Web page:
Numbers (Kokus Productions) 2012 Toronto Fringe Review

Wow. I know that might not be the most eloquent review you’ve ever read but still: wow. Not satisfied? Well I dare you to go see Kokus Productions’ of Numbers at the Factory Theatre as part of the 2012 Toronto Fringe and think anything else.

I’d call this a dance piece, but that would be massively oversimplifying things. Then again, I’m not sure how to communicate the way co-directors Lukas Press and Rebecca Reinhart managed to weave together narrative, storytelling, singing, acoustic guitar, historical facts, live painting (by local artist Rhonda Nolan), and oh yeah, did I mention the dancing?

It’s a tough call to say whether you’ll leave remembering the narrative that unfolds or the dances that heighten it more. The story follows a young girl in Poland before, during and following WWII. Played with heart by Ella Ballentine, our first couple of encounters with her are a little awkward (at times I felt the vocabulary used didn’t really match that of an 11 year old girl’s).

Ella really hits her stride though when recounting one of her grandfather’s jokes, showing a mastery of shtick any Jewish Bubby would be proud of. From there we follow her highs and lows, as her family’s story becomes interspersed with dances of a variety styles.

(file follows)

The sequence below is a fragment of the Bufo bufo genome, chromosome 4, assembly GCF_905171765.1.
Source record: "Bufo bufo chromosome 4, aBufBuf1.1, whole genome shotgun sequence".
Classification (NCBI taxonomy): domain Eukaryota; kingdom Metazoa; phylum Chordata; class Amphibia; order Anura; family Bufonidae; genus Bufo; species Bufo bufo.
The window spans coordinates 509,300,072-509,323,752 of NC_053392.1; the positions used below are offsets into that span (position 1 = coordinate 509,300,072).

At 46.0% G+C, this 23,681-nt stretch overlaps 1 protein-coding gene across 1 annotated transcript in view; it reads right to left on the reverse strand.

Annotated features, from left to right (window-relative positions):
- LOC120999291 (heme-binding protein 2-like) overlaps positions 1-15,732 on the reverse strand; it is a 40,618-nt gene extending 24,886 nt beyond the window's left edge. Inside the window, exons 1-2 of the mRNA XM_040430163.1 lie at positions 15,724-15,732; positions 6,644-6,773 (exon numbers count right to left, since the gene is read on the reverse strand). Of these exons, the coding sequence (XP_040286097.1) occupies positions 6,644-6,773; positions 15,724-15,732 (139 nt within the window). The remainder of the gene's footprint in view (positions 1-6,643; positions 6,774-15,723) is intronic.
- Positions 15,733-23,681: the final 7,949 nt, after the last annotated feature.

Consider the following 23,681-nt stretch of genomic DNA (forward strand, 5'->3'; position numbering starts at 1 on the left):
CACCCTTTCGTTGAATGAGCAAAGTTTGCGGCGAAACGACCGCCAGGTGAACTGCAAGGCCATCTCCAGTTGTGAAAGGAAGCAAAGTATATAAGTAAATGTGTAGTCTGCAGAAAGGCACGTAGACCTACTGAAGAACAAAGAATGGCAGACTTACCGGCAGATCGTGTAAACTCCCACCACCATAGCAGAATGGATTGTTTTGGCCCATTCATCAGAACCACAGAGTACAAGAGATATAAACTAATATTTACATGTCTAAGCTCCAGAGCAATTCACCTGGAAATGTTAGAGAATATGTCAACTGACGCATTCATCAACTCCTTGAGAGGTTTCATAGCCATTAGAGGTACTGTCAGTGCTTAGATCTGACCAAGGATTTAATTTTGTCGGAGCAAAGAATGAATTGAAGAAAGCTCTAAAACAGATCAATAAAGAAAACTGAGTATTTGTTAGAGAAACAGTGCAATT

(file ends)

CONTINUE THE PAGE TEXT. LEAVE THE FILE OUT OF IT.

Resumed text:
While I thought all were excellent, the opening jive, and hip hop routine to Lil Wayne’s OMG set in a brothel were the two most memorable numbers for me. The stellar cast of dancers aren’t simply relegated to the background however, as each in turn is given an opportunity between scenes to address the audience with facts about the war and Poland’s place in it.

It’s not often you get to see a uniformly excellent company of this size, and while I’d love to name them all for you, space limits me to what I felt were two standouts in Natalie Dee and Davin Furtado. I can pick these two out, however Costume Designer Ghada Hamadani didn’t always make that easy.

Her choices in costumes at times hid the dancer’s identity in favor of promoting the company as a block. The anonymity this provided however was appropriate for a piece of this nature, and made some scenes easier to watch for those that may have difficulty with some of the subject matter related to the war.

Growing up as a Jewish boy, I’ve had plenty of schooling in all areas related to this historical period. To see it presented in such an accessible and artistic way however, left me personally speechless for quite some time.

As I passed her on my way out of the theatre, I couldn’t help overhearing a woman repeating the word ‘unbelievable’ over and over. Perhaps that’s a more eloquent qualifier than my simple ‘Wow’, but either way you only have 5 more chances to catch this amazing piece, so do it while you can.

Details

  • Numbers plays at Venue 12 – Factory Theatre
  • Showtimes are: July 6, Friday, 7:00 pm; July 7th, Saturday, Noon; July 9th, Monday, 6:45 pm; July 11th, Wednesday, 11:00 pm; July 12th, Thursday, 5:45 pm; July 14th, Saturday, 5:45 pm; July 15th, Sunday, 1:45pm.
  • All individual Fringe tickets are $10 at the door (cash only). Tickets are also available online at www.fringetoronto.com, by phone at 416-966-1062, or in person at The Randolph Centre for the Arts, 736 Bathurst Street (Advance tickets are $11 – $9+$2 service charge)
  • Value packs are available if you plan to see at least 5 shows